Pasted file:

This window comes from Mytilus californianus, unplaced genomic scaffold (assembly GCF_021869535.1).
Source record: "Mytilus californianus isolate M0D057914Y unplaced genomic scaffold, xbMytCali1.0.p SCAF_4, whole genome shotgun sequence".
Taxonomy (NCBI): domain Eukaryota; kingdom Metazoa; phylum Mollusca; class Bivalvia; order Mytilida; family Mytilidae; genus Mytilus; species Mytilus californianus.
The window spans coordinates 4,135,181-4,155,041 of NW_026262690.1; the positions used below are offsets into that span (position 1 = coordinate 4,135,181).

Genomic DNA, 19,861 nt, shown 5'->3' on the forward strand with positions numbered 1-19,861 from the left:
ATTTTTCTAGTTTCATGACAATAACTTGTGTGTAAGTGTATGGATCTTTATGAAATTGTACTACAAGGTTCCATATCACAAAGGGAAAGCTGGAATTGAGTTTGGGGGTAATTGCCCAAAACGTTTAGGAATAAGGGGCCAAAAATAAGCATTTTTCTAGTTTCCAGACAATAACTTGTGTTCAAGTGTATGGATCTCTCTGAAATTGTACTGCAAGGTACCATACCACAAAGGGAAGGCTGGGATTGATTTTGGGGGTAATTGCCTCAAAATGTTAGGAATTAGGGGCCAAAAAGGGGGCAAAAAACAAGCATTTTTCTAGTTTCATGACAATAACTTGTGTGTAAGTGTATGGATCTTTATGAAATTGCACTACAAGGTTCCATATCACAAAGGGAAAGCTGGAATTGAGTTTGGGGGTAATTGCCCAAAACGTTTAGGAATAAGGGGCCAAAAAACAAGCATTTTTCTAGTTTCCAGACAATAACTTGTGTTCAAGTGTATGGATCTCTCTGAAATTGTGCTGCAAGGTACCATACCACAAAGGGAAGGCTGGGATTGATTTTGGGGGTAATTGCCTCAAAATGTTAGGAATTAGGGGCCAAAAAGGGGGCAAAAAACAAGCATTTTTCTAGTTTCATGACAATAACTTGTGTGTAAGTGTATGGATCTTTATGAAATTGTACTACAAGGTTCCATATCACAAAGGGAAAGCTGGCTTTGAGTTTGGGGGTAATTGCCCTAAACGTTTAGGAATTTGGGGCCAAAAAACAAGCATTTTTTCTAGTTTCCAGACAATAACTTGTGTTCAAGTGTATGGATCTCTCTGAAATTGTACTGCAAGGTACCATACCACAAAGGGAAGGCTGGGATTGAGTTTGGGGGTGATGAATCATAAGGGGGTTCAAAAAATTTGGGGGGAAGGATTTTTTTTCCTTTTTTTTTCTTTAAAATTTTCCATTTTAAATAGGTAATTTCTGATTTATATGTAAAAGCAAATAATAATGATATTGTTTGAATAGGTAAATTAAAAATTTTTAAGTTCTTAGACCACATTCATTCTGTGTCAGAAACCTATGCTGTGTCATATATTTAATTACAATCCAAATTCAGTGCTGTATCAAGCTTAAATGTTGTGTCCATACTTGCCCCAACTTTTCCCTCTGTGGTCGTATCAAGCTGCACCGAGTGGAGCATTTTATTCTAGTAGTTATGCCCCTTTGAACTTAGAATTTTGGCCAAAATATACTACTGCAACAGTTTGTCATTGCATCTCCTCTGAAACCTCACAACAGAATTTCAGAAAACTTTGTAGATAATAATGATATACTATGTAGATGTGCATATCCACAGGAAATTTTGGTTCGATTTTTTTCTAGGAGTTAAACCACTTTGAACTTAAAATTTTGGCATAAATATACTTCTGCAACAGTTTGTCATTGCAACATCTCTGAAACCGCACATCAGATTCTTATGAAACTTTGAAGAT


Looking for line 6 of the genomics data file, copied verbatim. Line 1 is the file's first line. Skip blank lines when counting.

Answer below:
ATTTTTCTAGTTTCATGACAATAACTTGTGTGTAAGTGTATGGATCTTTATGAAATTGTACTACAAGGTTCCATATCACAAAGGGAAAGCTGGAATTGAGTTTGGGGGTAATTGCCCAAAACGTTTAGGAATAAGGGGCCAAAAATAAGCATTTTTCTAGTTTCCAGACAATAACTTGTGTTCAAGTGTATGGATCTCTCTGAAATTGTACTGCAAGGTACCATACCACAAAGGGAAGGCTGGGATTGATTTTGGGGGTAATTGCCTCAAAATGTTAGGAATTAGGGGCCAAAAAGGGGGCAAAAAACAAGCATTTTTCTAGTTTCATGACAATAACTTGTGTGTAAGTGTATGGATCTTTATGAAATTGCACTACAAGGTTCCATATCACAAAGGGAAAGCTGGAATTGAGTTTGGGGGTAATTGCCCAAAACGTTTAGGAATAAGGGGCCAAAAAACAAGCATTTTTCTAGTTTCCAGACAATAACTTGTGTTCAAGTGTATGGATCTCTCTGAAATTGTGCTGCAAGGTACCATACCACAAAGGGAAGGCTGGGATTGATTTTGGGGGTAATTGCCTCAAAATGTTAGGAATTAGGGGCCAAAAAGGGGGCAAAAAACAAGCATTTTTCTAGTTTCATGACAATAACTTGTGTGTAAGTGTATGGATCTTTATGAAATTGTACTACAAGGTTCCATATCACAAAGGGAAAGCTGGCTTTGAGTTTGGGGGTAATTGCCCTAAACGTTTAGGAATTTGGGGCCAAAAAACAAGCATTTTTTCTAGTTTCCAGACAATAACTTGTGTTCAAGTGTATGGATCTCTCTGAAATTGTACTGCAAGGTACCATACCACAAAGGGAAGGCTGGGATTGAGTTTGGGGGTGATGAATCATAAGGGGGTTCAAAAAATTTGGGGGGAAGGATTTTTTTTCCTTTTTTTTTCTTTAAAATTTTCCATTTTAAATAGGTAATTTCTGATTTATATGTAAAAGCAAATAATAATGATATTGTTTGAATAGGTAAATTAAAAATTTTTAAGTTCTTAGACCACATTCATTCTGTGTCAGAAACCTATGCTGTGTCATATATTTAATTACAATCCAAATTCAGTGCTGTATCAAGCTTAAATGTTGTGTCCATACTTGCCCCAACTTTTCCCTCTGTGGTCGTATCAAGCTGCACCGAGTGGAGCATTTTATTCTAGTAGTTATGCCCCTTTGAACTTAGAATTTTGGCCAAAATATACTACTGCAACAGTTTGTCATTGCATCTCCTCTGAAACCTCACAACAGAATTTCAGAAAACTTTGTAGATAATAATGATATACTATGTAGATGTGCATATCCACAGGAAATTTTGGTTCGATTTTTTTCTAGGAGTTAAACCACTTTGAACTTAAAATTTTGGCATAAATATACTTCTGCAACAGTTTGTCATTGCAACATCTCTGAAACCGCACATCAGATTCTTATGAAACTTTGAAGAT